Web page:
Province needs legislation banning replacement workers

Lana Payne
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Like any law, anti-scab legislation is needed to keep the few bad apples from spoiling the entire barrel

When rational, evidence-based arguments fail, stoop to scare tactics, hyperbole and exaggeration. Throw in a liberal dose of economic voodoo and, if youre lucky, some of it will stick like throwing mud.

Thats exactly what employer organizations have been doing around the issue of anti-scab legislation.

Nationally, employers managed, at the last minute, to beat back an organized and sustained lobby by labour activists to get anti-scab legislation for employers operating in federally regulated jurisdictions representing about 10 per cent of the countrys workforce.

Although it appears the matter may not be dead quite yet. There are rumblings that the Liberals may introduce another bill banning replacement workers. After promising to support the last private members bill, many Liberals sided with the Conservatives, caving to pressure from corporate lobbyists and torpedoing the proposed legislation that had made it all the way to third reading.

Provincially, the issue of anti-scab legislation has gained considerable attention since a Voiseys Bay sub-contractor hired replacement workers during a legal strike by 120 workers, members of the steelworkers union.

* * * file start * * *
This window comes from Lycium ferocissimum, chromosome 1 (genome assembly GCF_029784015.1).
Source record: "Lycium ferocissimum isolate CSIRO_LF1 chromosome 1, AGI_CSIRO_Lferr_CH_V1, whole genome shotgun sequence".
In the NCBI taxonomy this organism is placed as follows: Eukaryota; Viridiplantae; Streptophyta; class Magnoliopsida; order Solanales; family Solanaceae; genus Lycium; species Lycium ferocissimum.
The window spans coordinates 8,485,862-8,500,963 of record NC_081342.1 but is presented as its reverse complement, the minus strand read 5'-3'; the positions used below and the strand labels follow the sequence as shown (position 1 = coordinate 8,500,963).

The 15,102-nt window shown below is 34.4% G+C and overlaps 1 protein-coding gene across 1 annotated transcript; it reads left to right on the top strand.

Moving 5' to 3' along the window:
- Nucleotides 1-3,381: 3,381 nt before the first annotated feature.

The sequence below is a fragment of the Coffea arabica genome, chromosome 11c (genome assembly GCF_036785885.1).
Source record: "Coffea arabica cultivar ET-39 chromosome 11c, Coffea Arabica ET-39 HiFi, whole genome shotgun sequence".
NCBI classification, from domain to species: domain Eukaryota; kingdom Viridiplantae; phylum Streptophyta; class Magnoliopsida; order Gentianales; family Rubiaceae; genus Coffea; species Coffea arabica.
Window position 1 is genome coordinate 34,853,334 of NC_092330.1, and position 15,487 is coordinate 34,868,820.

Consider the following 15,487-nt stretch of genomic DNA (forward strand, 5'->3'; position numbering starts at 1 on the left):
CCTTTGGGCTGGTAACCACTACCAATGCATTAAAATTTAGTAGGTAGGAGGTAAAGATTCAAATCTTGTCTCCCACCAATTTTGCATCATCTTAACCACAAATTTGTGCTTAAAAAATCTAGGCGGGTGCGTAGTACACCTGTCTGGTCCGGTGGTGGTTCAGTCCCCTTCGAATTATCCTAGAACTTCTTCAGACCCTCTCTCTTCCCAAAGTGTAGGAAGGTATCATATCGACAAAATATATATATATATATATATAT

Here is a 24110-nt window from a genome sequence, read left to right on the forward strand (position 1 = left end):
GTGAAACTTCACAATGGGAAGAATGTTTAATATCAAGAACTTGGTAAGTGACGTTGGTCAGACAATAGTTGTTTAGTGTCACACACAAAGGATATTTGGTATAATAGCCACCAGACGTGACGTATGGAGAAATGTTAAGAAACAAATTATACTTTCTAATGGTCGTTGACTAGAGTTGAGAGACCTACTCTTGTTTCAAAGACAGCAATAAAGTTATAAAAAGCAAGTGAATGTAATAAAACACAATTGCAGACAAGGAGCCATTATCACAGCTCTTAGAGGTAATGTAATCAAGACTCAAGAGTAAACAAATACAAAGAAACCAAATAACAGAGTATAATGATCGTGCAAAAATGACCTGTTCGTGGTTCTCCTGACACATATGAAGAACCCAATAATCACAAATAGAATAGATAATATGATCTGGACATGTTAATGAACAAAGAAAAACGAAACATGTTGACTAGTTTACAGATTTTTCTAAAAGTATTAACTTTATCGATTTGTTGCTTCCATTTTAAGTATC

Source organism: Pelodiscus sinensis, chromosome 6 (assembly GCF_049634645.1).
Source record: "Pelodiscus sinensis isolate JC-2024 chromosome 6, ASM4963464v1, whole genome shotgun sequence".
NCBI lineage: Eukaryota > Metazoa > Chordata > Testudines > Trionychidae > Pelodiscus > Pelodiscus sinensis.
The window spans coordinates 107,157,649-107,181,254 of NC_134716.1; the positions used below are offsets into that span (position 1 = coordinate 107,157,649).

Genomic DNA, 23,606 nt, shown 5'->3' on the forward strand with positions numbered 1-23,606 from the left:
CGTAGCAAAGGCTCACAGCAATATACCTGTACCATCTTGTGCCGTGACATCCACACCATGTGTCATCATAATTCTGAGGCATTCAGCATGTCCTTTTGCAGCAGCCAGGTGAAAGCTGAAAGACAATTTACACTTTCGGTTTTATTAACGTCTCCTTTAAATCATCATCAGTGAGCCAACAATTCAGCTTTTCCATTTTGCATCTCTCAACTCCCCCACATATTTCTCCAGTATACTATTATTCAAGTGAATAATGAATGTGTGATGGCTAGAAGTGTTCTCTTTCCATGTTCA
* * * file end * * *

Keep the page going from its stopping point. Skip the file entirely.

Employers here are demanding that the Williams government leave the provinces labour laws alone or, as they would have us believe, the sky will fall in.

Marilyn Tucker, president of the Newfoundland and Labrador Employers Council, says anti-scab legislation will mean more power for unions, eliminating a tool that employers have to apply pressure during collective bargaining.

What the position of the employers council ignores is that over 95 per cent of negotiations are settled without strike action or a lockout. It also ignores the fact that the vast majority of employers have never used replacement workers and have opted instead to negotiate fairly to bargain in good faith with their employees.

In effect, most employers have operated as if there already were a ban on replacement workers.

But laws are not for the majority of people. They are for the minority of any population that is irresponsible, or worse. Laws also serve as reminders to the rest of us regarding what is acceptable behaviour in a civil society.

Therefore, like any law, anti-scab legislation is needed to keep the few bad apples from spoiling the entire barrel from tainting what has been a decent labour-relations climate, a good place to do business.

A ban on replacement workers will not, as Tucker claims, give more power to unions. It will merely level the playing field.

In 1999, the Sims Commission, which examined the Canada Labour Code could not reach an agreement on replacement workers. As a member of the commission, Rodrique Blouin, a University of Laval professor of industrial relations, supported banning replacement workers.